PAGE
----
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Evan Lysacek set for first competition since 2010 Olympics

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2010 Olympic figure skating champion Evan Lysacek‘s long-awaited return is less than two months away.

U.S. Figure Skating announced Lysacek as one of the entries for the U.S. International Figure Skating Classic in Salt Lake City from Sept. 11-15.

Other U.S. skaters in the event include 2010 Olympic silver medalists and world champions in ice dancing Meryl Davis and Charlie White, reigning U.S. men’s champion Max Aaron and nationals runner-up Gracie Gold.

Lysacek, 28, appeared close to returning each of the last three seasons. He did not skate in 2011-12 due to disagreements with U.S. Figure Skating.

He was set to compete at Skate America in 2012, only to withdraw with a groin injury. He had sports hernia surgery in November, which caused him to miss the U.S. Championships in January.

In June, it was announced Lysacek would compete at Skate America in Detroit in October, which, up until Tuesday, appeared that it would be his first competition since Vancouver.

In 2010, Lysacek became the first U.S. man to win Olympic figure skating gold since Brian Boitano in 1988.

He’s aiming to become the first U.S. figure skater since Todd Eldredge (1992, 1998, 2002) to compete in three Olympics. The two-man U.S. team will be chosen after the national championships in Boston in January.

Should Lysacek make it to Sochi, his primary competition will be Canadian three-time reigning world champion Patrick Chan, who took silver to Lysacek’s gold at the 2009 worlds.

There’s also Russian Evgeni Plushenko, 30, trying to make his fourth Olympic team. Plushenko took silver to Lysacek at the 2010 Olympics.

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Elana Meyers Taylor crashes, brakewoman ejected (video)

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Two-time Olympic medalist Elana Meyers Taylor‘s start to the World Cup bobsled season was both record-breaking and painful.

Meyers Taylor and brakewoman Kehri Jones had the fastest women’s start time ever recorded on the 2010 Olympic track in Whistler, B.C., on Saturday.

But only one of them made it to the finish.

Meyers Taylor crashed the sled during their first run, with the impact causing Jones to eject out the back and slide along the chute before coming to a stop.

Both athletes were able to walk off the track, according to U.S. Bobsled.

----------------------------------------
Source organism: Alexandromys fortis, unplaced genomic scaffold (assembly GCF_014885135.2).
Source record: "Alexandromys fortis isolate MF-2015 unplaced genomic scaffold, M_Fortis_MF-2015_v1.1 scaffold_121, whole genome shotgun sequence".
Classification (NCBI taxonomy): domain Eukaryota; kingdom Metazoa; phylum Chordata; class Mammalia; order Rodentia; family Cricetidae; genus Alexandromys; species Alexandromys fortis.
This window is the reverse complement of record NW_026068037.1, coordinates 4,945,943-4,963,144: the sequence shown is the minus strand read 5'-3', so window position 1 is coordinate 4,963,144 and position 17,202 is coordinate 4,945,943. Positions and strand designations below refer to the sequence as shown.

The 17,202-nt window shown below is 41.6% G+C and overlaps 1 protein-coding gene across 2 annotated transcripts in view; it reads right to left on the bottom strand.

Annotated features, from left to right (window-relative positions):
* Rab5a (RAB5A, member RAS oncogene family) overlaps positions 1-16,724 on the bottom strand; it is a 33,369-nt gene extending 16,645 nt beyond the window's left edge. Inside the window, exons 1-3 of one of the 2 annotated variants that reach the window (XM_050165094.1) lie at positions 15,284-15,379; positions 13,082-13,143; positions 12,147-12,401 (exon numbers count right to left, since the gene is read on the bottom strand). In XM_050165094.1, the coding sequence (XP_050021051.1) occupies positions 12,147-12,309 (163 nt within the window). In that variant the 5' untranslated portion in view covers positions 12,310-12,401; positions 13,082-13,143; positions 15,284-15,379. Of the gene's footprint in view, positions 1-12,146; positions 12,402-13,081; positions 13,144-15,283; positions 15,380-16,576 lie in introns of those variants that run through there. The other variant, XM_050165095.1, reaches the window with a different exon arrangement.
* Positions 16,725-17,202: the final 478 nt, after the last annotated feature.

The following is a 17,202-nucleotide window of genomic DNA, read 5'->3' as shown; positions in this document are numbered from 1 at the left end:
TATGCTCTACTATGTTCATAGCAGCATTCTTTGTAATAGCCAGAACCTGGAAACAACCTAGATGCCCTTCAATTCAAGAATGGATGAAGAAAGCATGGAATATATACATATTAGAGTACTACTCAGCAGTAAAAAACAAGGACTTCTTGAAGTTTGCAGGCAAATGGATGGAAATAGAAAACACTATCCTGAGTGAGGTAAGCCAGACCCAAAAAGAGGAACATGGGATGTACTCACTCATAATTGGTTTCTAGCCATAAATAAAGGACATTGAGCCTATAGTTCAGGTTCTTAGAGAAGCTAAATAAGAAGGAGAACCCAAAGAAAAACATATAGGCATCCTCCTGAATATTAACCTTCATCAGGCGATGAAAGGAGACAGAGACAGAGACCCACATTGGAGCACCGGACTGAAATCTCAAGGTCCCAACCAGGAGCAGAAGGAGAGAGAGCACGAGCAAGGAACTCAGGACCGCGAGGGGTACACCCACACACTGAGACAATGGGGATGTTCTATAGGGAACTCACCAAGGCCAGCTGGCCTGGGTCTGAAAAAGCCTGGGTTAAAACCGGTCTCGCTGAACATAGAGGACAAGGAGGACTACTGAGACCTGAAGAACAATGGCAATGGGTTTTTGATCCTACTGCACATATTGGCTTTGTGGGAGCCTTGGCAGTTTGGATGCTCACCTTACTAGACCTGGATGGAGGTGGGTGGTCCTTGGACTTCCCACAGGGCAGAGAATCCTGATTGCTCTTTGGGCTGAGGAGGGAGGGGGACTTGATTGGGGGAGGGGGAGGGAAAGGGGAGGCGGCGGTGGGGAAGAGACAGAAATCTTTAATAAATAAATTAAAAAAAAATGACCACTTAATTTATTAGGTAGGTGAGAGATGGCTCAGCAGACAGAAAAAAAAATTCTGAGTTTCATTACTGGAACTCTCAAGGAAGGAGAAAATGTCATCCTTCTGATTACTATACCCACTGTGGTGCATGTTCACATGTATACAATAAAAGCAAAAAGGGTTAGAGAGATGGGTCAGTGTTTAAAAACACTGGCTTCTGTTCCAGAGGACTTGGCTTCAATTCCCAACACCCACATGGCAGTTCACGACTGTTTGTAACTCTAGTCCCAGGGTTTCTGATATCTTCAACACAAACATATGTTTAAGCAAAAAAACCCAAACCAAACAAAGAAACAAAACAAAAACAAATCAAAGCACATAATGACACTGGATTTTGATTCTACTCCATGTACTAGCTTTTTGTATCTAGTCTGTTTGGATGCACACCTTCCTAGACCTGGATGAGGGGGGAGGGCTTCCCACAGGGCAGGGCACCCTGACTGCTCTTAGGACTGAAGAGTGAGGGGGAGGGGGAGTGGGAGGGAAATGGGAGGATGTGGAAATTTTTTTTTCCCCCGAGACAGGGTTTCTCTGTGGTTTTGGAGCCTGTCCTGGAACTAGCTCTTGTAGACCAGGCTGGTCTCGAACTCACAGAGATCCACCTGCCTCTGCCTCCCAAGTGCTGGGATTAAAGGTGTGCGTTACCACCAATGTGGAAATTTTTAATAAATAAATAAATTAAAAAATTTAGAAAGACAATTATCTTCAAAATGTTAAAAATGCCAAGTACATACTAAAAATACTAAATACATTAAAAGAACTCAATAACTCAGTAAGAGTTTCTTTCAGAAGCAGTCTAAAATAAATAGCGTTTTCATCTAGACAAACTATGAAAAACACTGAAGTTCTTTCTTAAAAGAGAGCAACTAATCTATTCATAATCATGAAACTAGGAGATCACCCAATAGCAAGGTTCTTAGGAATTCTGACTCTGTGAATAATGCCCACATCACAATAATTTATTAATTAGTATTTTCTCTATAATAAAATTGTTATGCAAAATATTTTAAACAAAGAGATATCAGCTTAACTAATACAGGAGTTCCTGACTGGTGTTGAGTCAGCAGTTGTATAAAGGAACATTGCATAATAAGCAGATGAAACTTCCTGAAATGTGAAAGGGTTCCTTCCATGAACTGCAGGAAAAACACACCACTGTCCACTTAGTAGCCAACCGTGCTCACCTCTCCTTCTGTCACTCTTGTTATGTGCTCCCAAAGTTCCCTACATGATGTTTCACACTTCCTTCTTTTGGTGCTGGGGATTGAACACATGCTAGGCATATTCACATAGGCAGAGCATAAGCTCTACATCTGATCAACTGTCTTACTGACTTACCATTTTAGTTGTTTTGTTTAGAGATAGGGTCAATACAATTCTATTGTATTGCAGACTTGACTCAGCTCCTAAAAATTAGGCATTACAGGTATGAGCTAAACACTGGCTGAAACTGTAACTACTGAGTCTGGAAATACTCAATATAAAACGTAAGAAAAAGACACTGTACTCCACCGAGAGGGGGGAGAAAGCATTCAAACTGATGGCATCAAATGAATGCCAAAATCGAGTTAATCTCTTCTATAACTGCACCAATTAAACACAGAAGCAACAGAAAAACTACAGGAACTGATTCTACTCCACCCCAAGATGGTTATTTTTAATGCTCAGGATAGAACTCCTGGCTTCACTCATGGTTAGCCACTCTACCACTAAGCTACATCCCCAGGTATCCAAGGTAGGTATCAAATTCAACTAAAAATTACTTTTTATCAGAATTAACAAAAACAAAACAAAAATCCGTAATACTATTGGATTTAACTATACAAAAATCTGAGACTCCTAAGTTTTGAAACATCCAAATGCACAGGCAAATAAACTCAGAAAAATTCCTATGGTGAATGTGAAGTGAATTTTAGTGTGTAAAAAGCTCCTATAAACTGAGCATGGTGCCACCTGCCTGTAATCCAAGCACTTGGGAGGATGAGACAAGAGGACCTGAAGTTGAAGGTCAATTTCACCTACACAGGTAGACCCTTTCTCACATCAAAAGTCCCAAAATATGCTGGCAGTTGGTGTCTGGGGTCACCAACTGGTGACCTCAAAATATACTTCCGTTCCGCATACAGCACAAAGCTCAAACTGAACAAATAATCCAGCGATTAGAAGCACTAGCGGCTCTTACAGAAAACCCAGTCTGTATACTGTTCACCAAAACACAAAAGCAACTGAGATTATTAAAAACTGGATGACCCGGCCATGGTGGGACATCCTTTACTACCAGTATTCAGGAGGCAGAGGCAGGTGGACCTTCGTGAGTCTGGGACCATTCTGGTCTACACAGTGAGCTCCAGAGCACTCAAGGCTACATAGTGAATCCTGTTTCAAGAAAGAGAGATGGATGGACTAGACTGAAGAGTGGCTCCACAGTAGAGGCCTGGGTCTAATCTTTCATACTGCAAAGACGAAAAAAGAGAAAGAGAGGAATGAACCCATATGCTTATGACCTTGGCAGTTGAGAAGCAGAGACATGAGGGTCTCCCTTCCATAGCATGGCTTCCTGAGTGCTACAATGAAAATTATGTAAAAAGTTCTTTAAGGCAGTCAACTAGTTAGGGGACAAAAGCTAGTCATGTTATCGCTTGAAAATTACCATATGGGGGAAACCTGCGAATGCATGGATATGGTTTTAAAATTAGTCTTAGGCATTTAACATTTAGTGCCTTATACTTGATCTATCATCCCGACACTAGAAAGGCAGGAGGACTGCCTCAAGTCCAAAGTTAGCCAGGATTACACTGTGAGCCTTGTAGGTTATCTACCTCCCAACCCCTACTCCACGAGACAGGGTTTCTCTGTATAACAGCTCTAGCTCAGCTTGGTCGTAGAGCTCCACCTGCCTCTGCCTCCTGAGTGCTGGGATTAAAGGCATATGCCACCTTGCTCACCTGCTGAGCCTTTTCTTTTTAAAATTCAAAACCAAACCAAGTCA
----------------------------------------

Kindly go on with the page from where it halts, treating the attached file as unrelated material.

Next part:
Meyers Taylor missed four races last season while receiving treatment for long-term effects from a January 2015 concussion. She returned to win at the last two stops.

MORE: Why Steven Holcomb mulled retirement

Diver Sammy Lee, first Asian-American male gold medalist, dies at 96

NEW YORK, NY - APRIL 18:  1948 and 1952 Olympic platform diving gold medalist Dr. Sammy Lee and Olympic diving hopeful Brittany Viola of the United States attend the Team USA Road to London 100 Days Out Celebration in Times Square on April 18, 2012 in New York City.  (Photo by Jeff Zelevansky/Getty Images for USOC)
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Dr. Sammy Lee, the first Asian-American man to win an Olympic gold medal and first male diver to repeat as Olympic champion, died of pneumonia at age 96 on Friday, according to the University of Southern California.

Lee was born in Fresno, Calif., of Korean parents.

He unretired from a medical career to compete in his first Olympics in London in 1948, after the Games took a 12-year break due to World War II.

Lee earned platform gold and springboard bronze in 1948 and then retired, unretired and defended his platform title in 1952. Lee and another Asian-American, Victoria Manolo-Draves, who had a Filipino father and English mother, both won diving titles in 1948, with Draves’ springboard gold coming first.

Lee also served in the U.S. Army Medical Corps during the Korean War.

He succeeded despite facing racial discrimination. From TeamUSA.org:

When Sammy was growing up, non-whites could use the pool where he practiced one day a week, on Wednesdays only. And then, as he has told it, the pool would be emptied after the non-whites used it, and fresh water was brought in the next day.

When the pool was off-limits, Sammy practiced by jumping into a sand pile.

Lee went on to coach divers, including Greg Louganis, after his competitive career, and continued his medical work. He graduated from USC’s medical school in 1947.

He is a member of the U.S. Olympic and International Swimming Halls of Fame.

*Correction: An earlier version of this post erroneously reported Lee was the first Asian-American Olympic champion. He was the second.